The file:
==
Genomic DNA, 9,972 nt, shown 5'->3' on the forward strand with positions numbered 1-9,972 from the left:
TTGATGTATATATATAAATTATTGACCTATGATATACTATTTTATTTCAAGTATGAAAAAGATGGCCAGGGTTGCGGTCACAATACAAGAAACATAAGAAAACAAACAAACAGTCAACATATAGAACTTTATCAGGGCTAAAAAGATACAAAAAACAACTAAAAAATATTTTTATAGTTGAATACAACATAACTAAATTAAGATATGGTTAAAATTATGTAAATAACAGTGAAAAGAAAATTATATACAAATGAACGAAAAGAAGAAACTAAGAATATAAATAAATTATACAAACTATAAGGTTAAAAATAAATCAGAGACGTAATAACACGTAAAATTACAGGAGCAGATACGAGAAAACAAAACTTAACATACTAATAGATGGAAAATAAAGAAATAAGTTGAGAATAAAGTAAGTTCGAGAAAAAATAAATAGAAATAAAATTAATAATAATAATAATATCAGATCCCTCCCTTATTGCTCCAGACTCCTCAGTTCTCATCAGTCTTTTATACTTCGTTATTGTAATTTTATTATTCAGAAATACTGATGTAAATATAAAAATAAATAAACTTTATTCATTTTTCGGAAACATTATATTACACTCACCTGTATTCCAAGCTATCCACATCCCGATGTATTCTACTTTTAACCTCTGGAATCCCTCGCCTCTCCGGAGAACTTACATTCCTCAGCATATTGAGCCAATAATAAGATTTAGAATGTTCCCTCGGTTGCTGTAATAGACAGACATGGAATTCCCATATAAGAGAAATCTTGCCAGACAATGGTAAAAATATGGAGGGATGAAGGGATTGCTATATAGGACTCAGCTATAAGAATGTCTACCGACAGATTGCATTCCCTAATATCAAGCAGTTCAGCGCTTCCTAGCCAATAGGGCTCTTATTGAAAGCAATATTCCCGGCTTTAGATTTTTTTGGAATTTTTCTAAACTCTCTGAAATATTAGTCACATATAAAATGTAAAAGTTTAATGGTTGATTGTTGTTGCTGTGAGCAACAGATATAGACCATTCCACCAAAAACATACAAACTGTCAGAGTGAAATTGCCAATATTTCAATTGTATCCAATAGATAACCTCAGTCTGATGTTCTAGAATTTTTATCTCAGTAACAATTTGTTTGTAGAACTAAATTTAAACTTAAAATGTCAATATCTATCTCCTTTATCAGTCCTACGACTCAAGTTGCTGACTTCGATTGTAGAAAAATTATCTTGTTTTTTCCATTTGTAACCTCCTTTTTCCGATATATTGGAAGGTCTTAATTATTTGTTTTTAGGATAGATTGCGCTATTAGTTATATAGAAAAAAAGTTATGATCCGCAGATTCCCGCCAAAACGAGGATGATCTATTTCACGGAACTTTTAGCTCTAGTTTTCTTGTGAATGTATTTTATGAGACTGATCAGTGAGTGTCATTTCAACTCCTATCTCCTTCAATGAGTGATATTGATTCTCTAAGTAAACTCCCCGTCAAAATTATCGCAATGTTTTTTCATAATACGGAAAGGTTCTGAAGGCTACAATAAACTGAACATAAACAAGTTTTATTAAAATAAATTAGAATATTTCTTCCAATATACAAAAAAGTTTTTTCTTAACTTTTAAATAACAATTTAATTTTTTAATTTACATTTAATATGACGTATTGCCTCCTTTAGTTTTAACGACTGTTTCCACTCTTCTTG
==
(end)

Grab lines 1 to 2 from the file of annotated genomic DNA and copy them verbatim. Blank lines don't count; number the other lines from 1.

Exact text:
Genomic DNA, 9,972 nt, shown 5'->3' on the forward strand with positions numbered 1-9,972 from the left:
TTGATGTATATATATAAATTATTGACCTATGATATACTATTTTATTTCAAGTATGAAAAAGATGGCCAGGGTTGCGGTCACAATACAAGAAACATAAGAAAACAAACAAACAGTCAACATATAGAACTTTATCAGGGCTAAAAAGATACAAAAAACAACTAAAAAATATTTTTATAGTTGAATACAACATAACTAAATTAAGATATGGTTAAAATTATGTAAATAACAGTGAAAAGAAAATTATATACAAATGAACGAAAAGAAGAAACTAAGAATATAAATAAATTATACAAACTATAAGGTTAAAAATAAATCAGAGACGTAATAACACGTAAAATTACAGGAGCAGATACGAGAAAACAAAACTTAACATACTAATAGATGGAAAATAAAGAAATAAGTTGAGAATAAAGTAAGTTCGAGAAAAAATAAATAGAAATAAAATTAATAATAATAATAATATCAGATCCCTCCCTTATTGCTCCAGACTCCTCAGTTCTCATCAGTCTTTTATACTTCGTTATTGTAATTTTATTATTCAGAAATACTGATGTAAATATAAAAATAAATAAACTTTATTCATTTTTCGGAAACATTATATTACACTCACCTGTATTCCAAGCTATCCACATCCCGATGTATTCTACTTTTAACCTCTGGAATCCCTCGCCTCTCCGGAGAACTTACATTCCTCAGCATATTGAGCCAATAATAAGATTTAGAATGTTCCCTCGGTTGCTGTAATAGACAGACATGGAATTCCCATATAAGAGAAATCTTGCCAGACAATGGTAAAAATATGGAGGGATGAAGGGATTGCTATATAGGACTCAGCTATAAGAATGTCTACCGACAGATTGCATTCCCTAATATCAAGCAGTTCAGCGCTTCCTAGCCAATAGGGCTCTTATTGAAAGCAATATTCCCGGCTTTAGATTTTTTTGGAATTTTTCTAAACTCTCTGAAATATTAGTCACATATAAAATGTAAAAGTTTAATGGTTGATTGTTGTTGCTGTGAGCAACAGATATAGACCATTCCACCAAAAACATACAAACTGTCAGAGTGAAATTGCCAATATTTCAATTGTATCCAATAGATAACCTCAGTCTGATGTTCTAGAATTTTTATCTCAGTAACAATTTGTTTGTAGAACTAAATTTAAACTTAAAATGTCAATATCTATCTCCTTTATCAGTCCTACGACTCAAGTTGCTGACTTCGATTGTAGAAAAATTATCTTGTTTTTTCCATTTGTAACCTCCTTTTTCCGATATATTGGAAGGTCTTAATTATTTGTTTTTAGGATAGATTGCGCTATTAGTTATATAGAAAAAAAGTTATGATCCGCAGATTCCCGCCAAAACGAGGATGATCTATTTCACGGAACTTTTAGCTCTAGTTTTCTTGTGAATGTATTTTATGAGACTGATCAGTGAGTGTCATTTCAACTCCTATCTCCTTCAATGAGTGATATTGATTCTCTAAGTAAACTCCCCGTCAAAATTATCGCAATGTTTTTTCATAATACGGAAAGGTTCTGAAGGCTACAATAAACTGAACATAAACAAGTTTTATTAAAATAAATTAGAATATTTCTTCCAATATACAAAAAAGTTTTTTCTTAACTTTTAAATAACAATTTAATTTTTTAATTTACATTTAATATGACGTATTGCCTCCTTTAGTTTTAACGACTGTTTCCACTCTTCTTG